Insurers were able to follow this strategy because investment returns were high and it took a long time for malpractice cases to result in a payout, the report said. But by the late 1990s, the Philadelphia court system had eliminated its large case backlog, and a decline in the financial markets had resulted in poor investment returns.

    "Normal long-term trends in the insurance business cycle, as well as changes to the Pennsylvania medical-malpractice delivery system may explain much, if not all, of the premium increases," the report stated.

    For doctors who have seen their insurance premiums double or triple in the last two years - particularly high-risk specialists in the Philadelphia region who in many instances are paying well over $100,000 for coverage this year - the reason for the problem does not really matter. They simply want relief.

    The Pennsylvania Medical Society expressed skepticism about yesterday's report. "We never agreed with the findings of the [1985] report, and we think what you have now is a report that is being dictated by the trial bar, so it is not surprising that the report finds that the insurance industry, not lawyers and lawsuits, are responsible for the current malpractice crisis," said Charles Moran, a spokesman for the society.

    Twenty-one states cap noneconomic damages in malpractice cases. An additional 29 allow or require payment of damages over time. And 21 limit plaintiff lawyers' fees.

    "You can put all kinds of caps you want, but that doesn't lower the cost [of malpractice insurance], it just shifts the burden to the taxpayers and the victims," said Hofflander, the report coauthor and a professor emeritus of finance and insurance at the University of California at Los Angeles.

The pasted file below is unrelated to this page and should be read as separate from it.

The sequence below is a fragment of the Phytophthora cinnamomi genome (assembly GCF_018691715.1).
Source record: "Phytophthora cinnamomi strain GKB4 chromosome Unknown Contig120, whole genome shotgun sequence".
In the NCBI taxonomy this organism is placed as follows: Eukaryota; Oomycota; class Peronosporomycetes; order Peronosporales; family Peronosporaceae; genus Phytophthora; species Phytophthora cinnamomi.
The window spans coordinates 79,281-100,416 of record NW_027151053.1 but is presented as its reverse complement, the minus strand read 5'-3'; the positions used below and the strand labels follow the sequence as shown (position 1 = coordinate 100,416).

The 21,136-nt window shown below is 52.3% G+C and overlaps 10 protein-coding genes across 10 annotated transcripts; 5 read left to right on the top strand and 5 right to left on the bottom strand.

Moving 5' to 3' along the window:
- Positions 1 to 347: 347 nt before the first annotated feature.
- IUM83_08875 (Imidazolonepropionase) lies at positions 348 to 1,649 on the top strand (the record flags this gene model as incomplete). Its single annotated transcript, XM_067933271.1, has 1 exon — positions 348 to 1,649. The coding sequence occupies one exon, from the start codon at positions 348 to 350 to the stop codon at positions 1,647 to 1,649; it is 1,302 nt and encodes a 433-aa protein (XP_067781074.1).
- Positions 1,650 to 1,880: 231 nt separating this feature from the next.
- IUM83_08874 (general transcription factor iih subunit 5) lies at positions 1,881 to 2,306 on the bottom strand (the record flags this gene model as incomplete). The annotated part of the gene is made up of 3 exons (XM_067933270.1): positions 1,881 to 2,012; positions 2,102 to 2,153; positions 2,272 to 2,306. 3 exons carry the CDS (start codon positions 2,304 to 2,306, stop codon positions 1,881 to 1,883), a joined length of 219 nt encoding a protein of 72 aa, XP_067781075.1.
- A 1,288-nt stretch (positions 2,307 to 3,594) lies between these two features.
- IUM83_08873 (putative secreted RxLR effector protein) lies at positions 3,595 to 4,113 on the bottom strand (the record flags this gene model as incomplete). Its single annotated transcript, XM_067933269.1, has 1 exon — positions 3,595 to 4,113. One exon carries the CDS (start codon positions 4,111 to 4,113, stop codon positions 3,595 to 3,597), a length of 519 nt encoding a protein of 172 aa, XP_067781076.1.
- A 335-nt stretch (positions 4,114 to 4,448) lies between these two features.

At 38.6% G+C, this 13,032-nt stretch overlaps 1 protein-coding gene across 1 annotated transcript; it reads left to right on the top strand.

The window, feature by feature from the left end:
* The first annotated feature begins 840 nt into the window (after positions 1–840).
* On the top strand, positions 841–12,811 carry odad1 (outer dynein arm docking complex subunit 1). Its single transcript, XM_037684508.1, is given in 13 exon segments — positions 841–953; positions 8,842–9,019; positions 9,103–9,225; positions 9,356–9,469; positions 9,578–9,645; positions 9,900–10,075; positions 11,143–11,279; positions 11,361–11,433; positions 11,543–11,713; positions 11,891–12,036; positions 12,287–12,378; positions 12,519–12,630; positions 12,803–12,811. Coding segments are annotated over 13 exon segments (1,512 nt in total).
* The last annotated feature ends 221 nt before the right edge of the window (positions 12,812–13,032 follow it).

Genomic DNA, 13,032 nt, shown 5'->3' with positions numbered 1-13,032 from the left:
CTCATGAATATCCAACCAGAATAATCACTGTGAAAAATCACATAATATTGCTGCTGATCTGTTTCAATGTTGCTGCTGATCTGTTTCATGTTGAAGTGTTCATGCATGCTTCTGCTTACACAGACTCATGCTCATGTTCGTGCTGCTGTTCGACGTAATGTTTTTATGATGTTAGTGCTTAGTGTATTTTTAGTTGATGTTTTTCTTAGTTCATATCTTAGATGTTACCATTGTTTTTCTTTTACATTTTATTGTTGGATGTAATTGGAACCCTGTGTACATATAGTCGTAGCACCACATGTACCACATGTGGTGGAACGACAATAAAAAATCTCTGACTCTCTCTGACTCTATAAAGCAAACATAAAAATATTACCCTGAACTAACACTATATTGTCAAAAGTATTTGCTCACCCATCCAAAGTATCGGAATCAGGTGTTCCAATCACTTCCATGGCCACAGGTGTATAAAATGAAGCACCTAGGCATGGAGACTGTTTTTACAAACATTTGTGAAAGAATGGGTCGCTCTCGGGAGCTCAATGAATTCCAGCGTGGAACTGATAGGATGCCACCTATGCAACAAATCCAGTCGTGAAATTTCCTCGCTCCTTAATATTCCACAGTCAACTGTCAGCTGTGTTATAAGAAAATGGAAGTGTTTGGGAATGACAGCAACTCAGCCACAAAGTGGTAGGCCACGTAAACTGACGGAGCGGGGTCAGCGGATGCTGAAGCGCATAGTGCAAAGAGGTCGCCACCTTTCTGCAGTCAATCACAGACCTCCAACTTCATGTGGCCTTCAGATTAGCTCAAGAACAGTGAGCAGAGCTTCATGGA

Even as the trial lawyers worked to bolster their position on the malpractice issue, a business group headed by former Republican mayoral candidate Sam Katz came out in support of legal and judicial reforms advocated by doctors and hospitals.

    Greater Philadelphia First announced a coalition of businesses, civic and health-care providers yesterday seeking sweeping medical-malpractice tort reform.

    The group called on the state legislature to enact a cap on pain-and-suffering damages in malpractice cases, limit the size of plaintiff lawyers' contingency fees, privatize the state catastrophic loss fund, and allow awards for lost wages and future medical expenses to be paid out over time.

    "No Band-Aids will do," Katz said. "Real changes in tort laws to treat the unique aspects of Pennsylvania's system must be swiftly enacted if we are to avert a collapse of the medical-service delivery system."

    Trial lawyers association president Clifford A. Rieders countered that it would be irresponsible to vault headlong into changing the legal system in ways that might prevent people injured by medical negligence from having access to the courts.

    "One of the most important things that this study shows is that a small proportion of doctors are responsible for a large amount of the cost of malpractice," Rieders said. "Real malpractice reform would be to strengthen the state process of disciplining the doctors who are repeatedly" negligent.
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    Josh Goldstein's e-mail address is jgoldstein@phillynews.com.